RAD officers teach techniques for striking, kicking, ground defense, breaking chokeholds, and fighting with a close-quarters self-defense keychain. “We show them how to use body mechanics and strength techniques,” says Burke, “so they don’t have to spend hours in the gym lifting weights to defeat someone who is larger than them.”

The course culminates with a much-anticipated “beat down,” where padded officers attack their students, who must break free using the techniques they’ve learned during the five-week course. The class later analyzes video footage of the attacks.

“I hope we don’t have to use these skills,” Banton says, “but I have confidence we can defend ourselves if something happens.”

As part of BUPD’s first-ever Public Safety Week, November 15 to 19, 30-minute RAD demonstrations are being offered today and tomorrow, beginning at 12:15 p.m. and running until 2:15, at the George Sherman Union, 775 Comm Ave. Weather permitting, the demonstrations will be held outside the GSU, otherwise they will be inside. Throughout the week police officers will be on hand at the GSU from noon to 2 offering bike and laptop registrations and answering any questions about the department’s services and public safety.

Robin Berghaus can be reached at berghaus@bu.edu.

This story originally ran on April 27, 2010.


2 Comments on Public Safety Week: The Art of Self-Defense

  • Anonymous on 11.17.2010 at 8:00 am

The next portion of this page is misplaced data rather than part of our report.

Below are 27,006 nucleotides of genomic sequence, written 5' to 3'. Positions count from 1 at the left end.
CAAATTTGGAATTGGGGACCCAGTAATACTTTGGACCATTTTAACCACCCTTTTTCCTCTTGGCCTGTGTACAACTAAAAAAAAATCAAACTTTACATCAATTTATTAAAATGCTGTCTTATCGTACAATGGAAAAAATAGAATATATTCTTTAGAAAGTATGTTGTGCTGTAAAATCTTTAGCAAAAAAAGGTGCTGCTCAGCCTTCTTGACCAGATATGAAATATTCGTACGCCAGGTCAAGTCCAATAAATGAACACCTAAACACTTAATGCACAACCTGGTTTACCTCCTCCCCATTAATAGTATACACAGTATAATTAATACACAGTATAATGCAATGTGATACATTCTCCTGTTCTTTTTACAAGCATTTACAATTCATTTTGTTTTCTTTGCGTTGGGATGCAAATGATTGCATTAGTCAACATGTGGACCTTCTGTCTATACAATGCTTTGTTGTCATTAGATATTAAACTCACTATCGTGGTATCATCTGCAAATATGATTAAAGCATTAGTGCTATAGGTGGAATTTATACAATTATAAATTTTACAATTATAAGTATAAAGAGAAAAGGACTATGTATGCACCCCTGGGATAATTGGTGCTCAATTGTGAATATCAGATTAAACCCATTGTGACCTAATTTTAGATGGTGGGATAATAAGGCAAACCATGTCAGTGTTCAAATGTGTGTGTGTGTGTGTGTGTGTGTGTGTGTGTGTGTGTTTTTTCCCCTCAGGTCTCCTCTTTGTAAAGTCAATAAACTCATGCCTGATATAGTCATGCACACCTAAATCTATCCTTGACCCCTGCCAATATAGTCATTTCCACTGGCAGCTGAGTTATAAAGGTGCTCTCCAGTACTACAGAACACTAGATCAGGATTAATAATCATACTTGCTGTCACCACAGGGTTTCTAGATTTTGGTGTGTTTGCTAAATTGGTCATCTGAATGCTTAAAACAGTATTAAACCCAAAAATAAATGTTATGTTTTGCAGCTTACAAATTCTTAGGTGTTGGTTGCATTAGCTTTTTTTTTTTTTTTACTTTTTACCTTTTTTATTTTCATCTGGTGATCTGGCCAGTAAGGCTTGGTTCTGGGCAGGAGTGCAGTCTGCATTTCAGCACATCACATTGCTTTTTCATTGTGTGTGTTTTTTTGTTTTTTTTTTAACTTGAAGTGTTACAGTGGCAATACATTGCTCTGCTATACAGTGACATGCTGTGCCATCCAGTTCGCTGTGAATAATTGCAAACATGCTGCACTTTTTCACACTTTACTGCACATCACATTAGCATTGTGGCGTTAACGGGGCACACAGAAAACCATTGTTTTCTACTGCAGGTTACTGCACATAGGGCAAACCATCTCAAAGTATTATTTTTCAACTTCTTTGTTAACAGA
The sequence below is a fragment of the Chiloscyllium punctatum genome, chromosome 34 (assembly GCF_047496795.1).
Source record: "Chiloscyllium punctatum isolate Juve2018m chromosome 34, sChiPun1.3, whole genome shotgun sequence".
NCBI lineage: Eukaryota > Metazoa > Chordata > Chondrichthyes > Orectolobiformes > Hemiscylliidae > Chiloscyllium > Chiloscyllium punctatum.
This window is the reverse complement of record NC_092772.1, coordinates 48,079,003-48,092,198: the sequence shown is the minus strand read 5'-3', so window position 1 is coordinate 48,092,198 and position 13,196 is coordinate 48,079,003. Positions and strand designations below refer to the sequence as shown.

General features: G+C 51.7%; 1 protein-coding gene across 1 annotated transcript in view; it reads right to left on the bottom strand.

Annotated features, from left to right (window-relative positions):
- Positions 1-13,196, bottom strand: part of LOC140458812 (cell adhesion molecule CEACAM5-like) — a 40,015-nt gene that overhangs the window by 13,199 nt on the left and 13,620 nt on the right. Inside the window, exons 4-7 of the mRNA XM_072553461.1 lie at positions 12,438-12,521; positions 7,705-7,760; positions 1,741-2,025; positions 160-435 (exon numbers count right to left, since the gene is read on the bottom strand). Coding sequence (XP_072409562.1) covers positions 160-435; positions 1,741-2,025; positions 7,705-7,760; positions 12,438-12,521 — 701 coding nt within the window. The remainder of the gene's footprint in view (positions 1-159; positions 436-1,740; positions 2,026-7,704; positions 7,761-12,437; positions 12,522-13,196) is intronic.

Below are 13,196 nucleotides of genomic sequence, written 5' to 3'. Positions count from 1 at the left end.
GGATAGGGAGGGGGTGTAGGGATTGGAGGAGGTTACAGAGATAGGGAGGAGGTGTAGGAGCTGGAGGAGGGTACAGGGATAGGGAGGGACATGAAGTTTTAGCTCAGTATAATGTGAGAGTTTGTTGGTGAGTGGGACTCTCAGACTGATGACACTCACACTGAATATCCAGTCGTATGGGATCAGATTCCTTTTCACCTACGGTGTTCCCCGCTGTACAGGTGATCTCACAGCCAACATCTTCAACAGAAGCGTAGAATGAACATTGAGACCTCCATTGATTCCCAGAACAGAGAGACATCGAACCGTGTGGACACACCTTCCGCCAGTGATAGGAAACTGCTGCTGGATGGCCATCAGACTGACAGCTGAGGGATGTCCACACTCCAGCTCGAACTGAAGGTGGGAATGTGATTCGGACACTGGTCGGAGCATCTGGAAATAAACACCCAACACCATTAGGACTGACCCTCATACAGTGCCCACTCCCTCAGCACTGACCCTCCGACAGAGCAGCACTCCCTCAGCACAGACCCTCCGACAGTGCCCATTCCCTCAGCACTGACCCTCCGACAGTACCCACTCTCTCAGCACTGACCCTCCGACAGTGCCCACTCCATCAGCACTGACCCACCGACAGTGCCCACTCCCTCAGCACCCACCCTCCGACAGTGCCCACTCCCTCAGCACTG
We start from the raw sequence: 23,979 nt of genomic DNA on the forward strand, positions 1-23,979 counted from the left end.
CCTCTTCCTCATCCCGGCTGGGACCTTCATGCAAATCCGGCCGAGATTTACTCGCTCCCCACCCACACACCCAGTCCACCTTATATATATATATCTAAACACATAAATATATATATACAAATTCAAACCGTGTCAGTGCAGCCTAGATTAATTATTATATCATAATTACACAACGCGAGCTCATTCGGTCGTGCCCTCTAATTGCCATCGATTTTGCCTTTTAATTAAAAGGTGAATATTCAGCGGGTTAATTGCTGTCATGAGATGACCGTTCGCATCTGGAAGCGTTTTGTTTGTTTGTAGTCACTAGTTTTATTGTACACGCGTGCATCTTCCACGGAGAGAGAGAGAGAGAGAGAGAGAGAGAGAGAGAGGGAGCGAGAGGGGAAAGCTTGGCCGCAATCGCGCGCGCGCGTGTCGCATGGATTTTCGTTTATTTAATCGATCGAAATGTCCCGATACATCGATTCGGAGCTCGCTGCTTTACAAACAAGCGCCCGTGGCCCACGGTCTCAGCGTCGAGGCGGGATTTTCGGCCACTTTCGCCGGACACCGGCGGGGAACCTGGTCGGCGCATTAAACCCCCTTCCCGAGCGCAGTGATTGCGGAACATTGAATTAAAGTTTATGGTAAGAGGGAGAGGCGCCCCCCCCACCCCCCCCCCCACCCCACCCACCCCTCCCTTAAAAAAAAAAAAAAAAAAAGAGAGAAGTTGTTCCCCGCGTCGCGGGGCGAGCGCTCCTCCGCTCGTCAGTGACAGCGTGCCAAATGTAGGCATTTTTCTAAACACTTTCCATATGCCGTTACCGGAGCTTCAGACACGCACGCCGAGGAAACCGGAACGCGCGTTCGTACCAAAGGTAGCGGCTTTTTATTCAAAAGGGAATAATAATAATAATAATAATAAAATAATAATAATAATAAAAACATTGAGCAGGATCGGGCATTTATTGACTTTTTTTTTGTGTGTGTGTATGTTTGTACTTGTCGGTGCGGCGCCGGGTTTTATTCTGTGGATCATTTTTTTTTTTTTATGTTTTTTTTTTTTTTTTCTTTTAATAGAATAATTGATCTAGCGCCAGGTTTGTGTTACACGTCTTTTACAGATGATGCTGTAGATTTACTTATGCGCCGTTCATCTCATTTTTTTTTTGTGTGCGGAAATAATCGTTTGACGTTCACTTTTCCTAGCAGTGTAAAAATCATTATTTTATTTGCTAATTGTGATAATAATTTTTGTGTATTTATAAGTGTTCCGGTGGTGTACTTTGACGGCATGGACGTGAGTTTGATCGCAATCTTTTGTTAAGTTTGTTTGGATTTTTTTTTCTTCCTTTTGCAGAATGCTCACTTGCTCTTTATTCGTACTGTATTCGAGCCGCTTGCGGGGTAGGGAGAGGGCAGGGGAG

fine for a child

    Please explain how “Stranger = Danger” jibes with the popularly touted ideals of tolerance and diversity (???).
    This may be a suitable mantra for a latchkey elementary school girl, but as adults, distrust of “strangers” has given us every one of history’s most regrettable socio-political periods.
    Of course we should all be aware of the possible dangers that face everyone who leaves the house, and be prepared to deal with them. But think of all the tens of thousands of strangers you have passed just in the past year. How many left you alone? How many helped you in some small way? How many harmed you? I’m betting that last column is the smallest.
    Let’s be safe, but not paranoid.

  • Anonymous on 11.17.2010 at 10:43 pm

    Self-defense can be a great thing for both men and women to learn. That said, I take exception to the idea being put forth here (both in this article and by the fact that this class is called “Rape Aggression Defense”) that women should be living by a “rape schedule”. This is the idea that you should live with a constant awareness that you could be attacked, and that all your actions should focus on preventing that: don’t go certain places at certain times, carry your keys in your hand, etc. It makes you feel like there is no public space for you; anywhere at any time you’re a potential victim and it is YOUR JOB to prevent that. This isn’t even necessarily going to prevent a rape or a sexual assault- most of these crimes are committed by someone you know, with whom you’d let your guard down.

    Learning self-defense is great and can’t hurt, but we need to be more careful about how we frame these things and what we call it. It is not a woman’s responsiblity to make sure she’s not a victim.

Post Your Comment

(never shown)